Plan A was to move down to Billsborrow today, then on Saturday finish the trip to the top basin of the Ribble Link. But with rain forecast for most of the day, we decided to get the bulk of the journey out of the way today while it was fine.
We’d moved into Garstang yesterday morning, and, as I suspected, Storm Hector did his damnedest to complicate things… It was still blowing a hooley when we were ready to go, but at least the overnight rain had stopped. I untied the fore-end, but by the time I’d jogged to the back the bow was heading for the reeds on the opposite side. Freeing the stern I just managed to screw the boat around before being irretrievably grounded on the lee shore. Phew!
That was it for drama, the rest of the short trip was well sheltered by trees, bushes and houses.
This day boat out of Bridge House Marina is going to have fun on the exposed bits…
We dropped the rubbish and recycling off at the services just past Bridge 63, then went looking for a place to moor. The favoured section to the north of the Wyre Aqueduct was full, but we got in on the other side.
Rob and Jane, NB Whippet Express were here, waiting for the predicted drop in the wind later in the day. They’d booked to go into Liverpool after crossing back over to the main network, but the culvert failure near Maghull has put the mockers on that. So now we’ve agreed to meet up at Parbold and to share the locks heading up to, through, and beyond Wigan. A good result for us, not so much for them.
Two trips to Sainsbury’s have topped off the cupboards, fridge and freezer, and we were ready to move out at 10 this morning. Hector has departed eastward, but has left a legacy of cloudy skies and a cool breeze.
The remains of Greenhaulgh Castle against a grey sky.
Although it was “slighted” (partially demolished to make it unusable) after being a Royalist stronghold in the Civil War, most of the stone has finished up in local farmhouses, barns and byres.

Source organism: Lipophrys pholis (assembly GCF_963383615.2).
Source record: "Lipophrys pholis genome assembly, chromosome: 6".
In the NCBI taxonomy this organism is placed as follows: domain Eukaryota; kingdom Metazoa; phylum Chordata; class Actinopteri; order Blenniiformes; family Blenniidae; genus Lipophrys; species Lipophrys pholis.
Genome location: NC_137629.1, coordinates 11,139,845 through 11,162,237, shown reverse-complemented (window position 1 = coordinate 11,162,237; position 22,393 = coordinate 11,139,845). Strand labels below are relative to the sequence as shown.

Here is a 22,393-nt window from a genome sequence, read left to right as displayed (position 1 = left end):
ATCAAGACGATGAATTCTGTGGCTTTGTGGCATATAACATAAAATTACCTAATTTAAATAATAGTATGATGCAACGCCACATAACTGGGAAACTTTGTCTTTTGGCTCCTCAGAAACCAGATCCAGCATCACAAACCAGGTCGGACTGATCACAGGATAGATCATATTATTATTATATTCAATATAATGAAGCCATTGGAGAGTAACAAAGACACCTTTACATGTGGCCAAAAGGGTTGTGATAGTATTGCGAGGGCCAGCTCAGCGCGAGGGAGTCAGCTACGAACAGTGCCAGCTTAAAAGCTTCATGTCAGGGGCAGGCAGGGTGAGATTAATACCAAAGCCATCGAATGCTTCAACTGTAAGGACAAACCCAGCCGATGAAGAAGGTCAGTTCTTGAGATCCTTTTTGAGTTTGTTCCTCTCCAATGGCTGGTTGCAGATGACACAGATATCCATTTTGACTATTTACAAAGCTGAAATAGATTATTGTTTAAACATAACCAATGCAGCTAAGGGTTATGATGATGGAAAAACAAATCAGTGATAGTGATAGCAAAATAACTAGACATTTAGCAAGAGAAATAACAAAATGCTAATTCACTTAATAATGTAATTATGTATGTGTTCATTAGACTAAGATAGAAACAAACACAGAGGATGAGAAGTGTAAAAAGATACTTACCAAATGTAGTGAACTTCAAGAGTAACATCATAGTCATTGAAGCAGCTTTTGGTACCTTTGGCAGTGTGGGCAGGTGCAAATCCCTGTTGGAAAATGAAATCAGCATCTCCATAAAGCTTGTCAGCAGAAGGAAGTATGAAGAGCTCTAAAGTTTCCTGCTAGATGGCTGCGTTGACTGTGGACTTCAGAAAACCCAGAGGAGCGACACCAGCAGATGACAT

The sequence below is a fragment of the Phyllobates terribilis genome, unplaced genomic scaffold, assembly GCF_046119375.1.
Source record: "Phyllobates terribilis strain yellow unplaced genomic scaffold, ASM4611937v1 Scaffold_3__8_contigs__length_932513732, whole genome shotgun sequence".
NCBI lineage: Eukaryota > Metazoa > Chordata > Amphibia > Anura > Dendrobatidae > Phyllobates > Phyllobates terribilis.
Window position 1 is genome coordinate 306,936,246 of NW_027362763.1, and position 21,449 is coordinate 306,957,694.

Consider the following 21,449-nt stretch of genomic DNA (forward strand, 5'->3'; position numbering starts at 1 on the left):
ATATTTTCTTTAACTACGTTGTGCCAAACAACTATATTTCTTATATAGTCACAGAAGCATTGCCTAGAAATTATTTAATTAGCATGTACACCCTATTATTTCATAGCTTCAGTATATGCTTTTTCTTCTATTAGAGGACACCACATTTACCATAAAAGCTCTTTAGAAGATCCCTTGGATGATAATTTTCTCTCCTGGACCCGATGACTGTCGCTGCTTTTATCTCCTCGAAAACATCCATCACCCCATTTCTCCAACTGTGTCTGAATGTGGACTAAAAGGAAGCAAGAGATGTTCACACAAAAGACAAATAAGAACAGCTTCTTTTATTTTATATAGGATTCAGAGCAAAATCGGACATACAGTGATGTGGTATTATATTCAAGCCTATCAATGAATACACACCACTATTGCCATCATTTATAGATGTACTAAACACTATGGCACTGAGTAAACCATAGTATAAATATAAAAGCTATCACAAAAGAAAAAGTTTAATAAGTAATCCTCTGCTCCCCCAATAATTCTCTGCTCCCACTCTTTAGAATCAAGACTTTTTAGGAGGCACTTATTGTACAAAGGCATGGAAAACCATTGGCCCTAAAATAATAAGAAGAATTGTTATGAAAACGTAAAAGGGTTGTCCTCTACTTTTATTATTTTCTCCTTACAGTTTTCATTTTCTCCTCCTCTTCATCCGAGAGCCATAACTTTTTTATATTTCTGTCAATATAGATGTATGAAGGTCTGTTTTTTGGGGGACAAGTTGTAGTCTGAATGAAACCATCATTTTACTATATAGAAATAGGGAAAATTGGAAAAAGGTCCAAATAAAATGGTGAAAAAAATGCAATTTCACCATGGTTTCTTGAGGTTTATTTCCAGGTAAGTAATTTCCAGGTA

A little way to go, yet.
It’s actually only 15 miles to the terminus at Ashton Basin now, the last mile was lopped of in the 1960s and is now buried under redevelopment.
Across from the village of Catterall and sandwiched between the M6 and the railway is this unlikely looking igloo.
To give an idea of scale, that’s a goods train of shipping containers just exiting stage right… And there’s more not visible below the embankment. Google Maps street view informs me that’s it’s a highways maintenance depot, but the image, taken in 2009, shows a more conventionally shaped shed rather than the dome.
We arrived at Billsborrow, pulled onto the services to top off the water tank, then pushed on again, past Guy’s Thatched Hamlet.
Pretty quiet today…
Just over an hour from Billsborrow we pulled in at Moon’s Bridge Marina for diesel. It’s been nearly 5 weeks since we last filled, with some long days and faster than normal cruising, so I wasn’t surprised when the pump clicked past 100 litres…then 120 litres… 140 litres, finally stopping on 147 litres. Ouch. But the very nice lady knocked a tenner off the bill being as we’d bought so much.
Be warned, if you’re up this way, there’s only two spots for topping up the tank. Here and at BWML at Galgate. The Galgate pump is a DIY one with a fixed price based on a 60/40 split, so it’s a bit dearer. Quite a bit, in fact.
I love the names around here. We’ve just passed over Woodplumpton Brook on Woodplumpton Aqueduct, after passing under Whinnyfield Bridge. Delightful.
Under the busy M55
To the right is Blackpool, to the left is the M6
A tern hunting for fish over the canal.
Bridge 27 is called Six Mile Bridge…
…it’s 6 miles from the original terminus
There’s limited mooring at the Hand and Dagger pub alongside Bridge 26, but this is taking the micky!
That’s a no mooring sign on the post that it’s tied to!
Salwick Wharf is managed by the Duchy of Lancaster, past of the monarch’s extensive estates. Although we currently have a queen, she still holds the title Duke of Lancaster.
The sky had started to brighten and the wind to drop as we cruised the last half-mile to moor near Bridge 23.
It’s turned into a fine sunny evening.
Not sure what we’re doing tomorrow. Depends on how bad the rain is. We may cruise into Preston and back to the basin, or leave it till later and just go to the basin without the diversion. Either way we intend to spend the night above the triple staircase at the top of the link.
Locks 0, miles 12½